President Barack Obama said the recapturing of Mosul dam in northern Iraq by Iraqi and Kurdish forces is a "major step forward" in the battle against Islamic State militants.
Speaking at the White House, Obama said that if the dam on the Tigris River had been breached it could have had catastrophic consequences and endangered American Embassy personnel in Baghdad.
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Obama said the U.S. is urgently providing arms and assistance — along with Canada and other countries — to Iraqi security forces as well as Kurdish fighters as they seek to reverse the recent gains made by The Islamic State of Iraq and Syria (ISIS).
'In these cases, where there is an unjust aggression, I can only say that it is licit to stop the unjust aggressor.' - Pope Francis, when asked Monday about U.S. airstrikes targeting ISIS
"Going forward the United States will work with the Iraqi government, United Kingdom, Canada, France and Australia to get food and water to people in need and bring long-term relief to people who have been driven from their homes," Obama said.
The Canadian government has offered $5 million in humanitarian aid, along with two military cargo planes being used to ship weapons to Kurdish fighters.
"Canada remains committed to providing assistance to the thousands of Iraqi children, women and men, including Yazidis and Christians, who desperately need it in the face of ... repugnant terrorist attacks," said Rick Roth, a spokesman for Foreign Affairs Minister John Baird.
Regarding the Mosul Dam, Kurdish and Iraqi military spokesmen said earlier Monday the Peshmerga forces were in control of the facility and its vicinity.
ISIS captured the dam two weeks ago.
Retaking the dam could significantly boost their morale as they try to free territory overrun by ISIS in a blitz this summer. The dam and its broader complex hold great strategic value as they supply electricity and water to a large part of the country.
Army spokesman Lt. Gen. Qassim al-Moussawi said that the southern side of the complex remains contested and that fierce fighting is underway to free that area.
At least 170 bombs have been dismantled around the dam but many more remain, al-Moussawi added in a televised statement. He said that militants fled to areas near the south of the complex.
The U.S. launched airstrikes against ISIS more than a week ago in a bid to halt its advance across Iraq's north. The U.S. military said U.S. forces conducted nine strikes Saturday and another 16 on Sunday.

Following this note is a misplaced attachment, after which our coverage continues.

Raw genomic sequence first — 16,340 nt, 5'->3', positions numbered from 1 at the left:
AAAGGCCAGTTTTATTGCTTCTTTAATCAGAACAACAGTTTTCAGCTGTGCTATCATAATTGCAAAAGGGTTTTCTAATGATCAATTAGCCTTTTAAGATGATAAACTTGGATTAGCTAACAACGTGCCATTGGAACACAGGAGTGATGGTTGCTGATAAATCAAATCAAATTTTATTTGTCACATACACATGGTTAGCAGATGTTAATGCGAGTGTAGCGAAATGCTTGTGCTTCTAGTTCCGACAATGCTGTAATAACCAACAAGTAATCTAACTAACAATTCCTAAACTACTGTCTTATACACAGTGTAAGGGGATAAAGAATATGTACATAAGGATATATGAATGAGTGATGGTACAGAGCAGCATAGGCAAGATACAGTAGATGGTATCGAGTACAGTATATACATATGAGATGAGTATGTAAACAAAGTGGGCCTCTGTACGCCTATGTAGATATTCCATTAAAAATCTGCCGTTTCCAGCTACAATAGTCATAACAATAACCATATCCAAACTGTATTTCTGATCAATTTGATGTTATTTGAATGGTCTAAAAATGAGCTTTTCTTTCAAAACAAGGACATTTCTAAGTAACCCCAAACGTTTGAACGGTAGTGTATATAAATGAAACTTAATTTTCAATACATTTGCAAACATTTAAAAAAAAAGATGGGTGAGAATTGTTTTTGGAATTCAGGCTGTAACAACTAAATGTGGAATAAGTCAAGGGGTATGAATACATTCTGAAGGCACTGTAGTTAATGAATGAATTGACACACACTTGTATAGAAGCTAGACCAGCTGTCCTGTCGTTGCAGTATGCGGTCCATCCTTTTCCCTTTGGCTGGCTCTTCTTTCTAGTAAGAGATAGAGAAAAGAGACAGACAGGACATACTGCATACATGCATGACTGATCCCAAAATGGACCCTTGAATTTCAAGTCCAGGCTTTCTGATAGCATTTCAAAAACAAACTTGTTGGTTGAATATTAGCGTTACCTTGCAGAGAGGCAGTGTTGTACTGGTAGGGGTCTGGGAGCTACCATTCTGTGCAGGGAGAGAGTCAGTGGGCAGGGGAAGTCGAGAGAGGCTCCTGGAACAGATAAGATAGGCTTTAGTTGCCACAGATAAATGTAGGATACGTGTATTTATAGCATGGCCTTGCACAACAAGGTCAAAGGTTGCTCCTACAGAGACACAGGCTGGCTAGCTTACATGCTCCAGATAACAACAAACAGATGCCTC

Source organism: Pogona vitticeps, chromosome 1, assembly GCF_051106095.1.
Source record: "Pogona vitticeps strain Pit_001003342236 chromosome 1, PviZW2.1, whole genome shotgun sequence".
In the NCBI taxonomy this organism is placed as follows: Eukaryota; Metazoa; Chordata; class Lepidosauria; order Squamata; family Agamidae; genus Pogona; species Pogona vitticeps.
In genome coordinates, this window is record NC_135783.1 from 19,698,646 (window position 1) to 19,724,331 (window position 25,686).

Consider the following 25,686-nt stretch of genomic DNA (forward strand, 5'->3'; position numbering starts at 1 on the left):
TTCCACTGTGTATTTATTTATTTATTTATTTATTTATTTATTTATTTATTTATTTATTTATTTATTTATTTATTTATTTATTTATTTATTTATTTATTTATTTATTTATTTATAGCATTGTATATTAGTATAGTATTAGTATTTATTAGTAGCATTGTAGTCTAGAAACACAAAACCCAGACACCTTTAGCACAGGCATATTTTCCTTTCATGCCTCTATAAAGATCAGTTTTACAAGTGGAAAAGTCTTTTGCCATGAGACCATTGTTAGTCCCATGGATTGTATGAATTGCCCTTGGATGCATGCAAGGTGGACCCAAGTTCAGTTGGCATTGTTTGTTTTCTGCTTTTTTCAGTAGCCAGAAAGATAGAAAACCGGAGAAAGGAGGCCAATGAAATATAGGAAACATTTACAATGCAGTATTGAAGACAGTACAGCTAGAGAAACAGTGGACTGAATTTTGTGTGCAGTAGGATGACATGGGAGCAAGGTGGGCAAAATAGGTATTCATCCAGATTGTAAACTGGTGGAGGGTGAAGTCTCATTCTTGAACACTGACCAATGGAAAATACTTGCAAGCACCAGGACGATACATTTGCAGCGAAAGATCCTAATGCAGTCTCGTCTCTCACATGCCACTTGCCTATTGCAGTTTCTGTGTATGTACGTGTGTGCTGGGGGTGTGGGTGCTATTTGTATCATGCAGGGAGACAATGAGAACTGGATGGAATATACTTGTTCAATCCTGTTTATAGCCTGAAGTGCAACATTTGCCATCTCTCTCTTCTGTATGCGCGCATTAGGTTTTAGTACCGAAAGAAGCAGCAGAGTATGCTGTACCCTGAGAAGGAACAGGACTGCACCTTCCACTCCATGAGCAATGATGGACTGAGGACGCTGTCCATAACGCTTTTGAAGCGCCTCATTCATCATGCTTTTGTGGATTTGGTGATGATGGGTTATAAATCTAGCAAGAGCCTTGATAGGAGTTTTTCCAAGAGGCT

Pontiff gives qualified support
Some 1.5 million people have been displaced by fighting in Iraq since the Islamic State's rapid advance began in June. The scale of the humanitarian crisis prompted the U.N. to declare its highest level of emergency last week.
As he returned from a trip to South Korea, Pope Francis was asked if he approved of the unilateral U.S. airstrikes on the militants who have forced minority Christians and others to either convert to Islam or flee their homes.
"In these cases, where there is an unjust aggression, I can only say that it is licit to stop the unjust aggressor," Francis said. "I underscore the verb 'stop.' I'm not saying 'bomb' or 'make war,' just 'stop.' And the means that can be used to stop them must be evaluated."
But, he said, in history, such "excuses" to stop an unjust aggression have been used by world powers to justify a "war of conquest" in which an entire people have been taken over.
"One nation alone cannot judge how you stop this, how you stop an unjust aggressor," he said, apparently referring to the United States. "After World War II, the idea of the United Nations came about: It's there that you must discuss 'Is there an unjust aggression? It seems so. How should we stop it?' Just this. Nothing more."
His comments were significant because the Vatican has vehemently opposed any military intervention in recent years, with St. John Paul II actively trying to head off the Iraq war and Francis himself staging a global prayer and fast for peace when the U.S. was threatening airstrikes on Syria last year.
But the Vatican has been increasingly showing support for military intervention in Iraq, given that Christians are being directly targeted because of their faith and that Christian communities which have existed for 2,000 years have been emptied as a result of the extremists' onslaught.
Francis also said he and his advisers were considering whether he might go to northern Iraq himself to show solidarity with persecuted Christians. But he said he was holding off for now on a decision.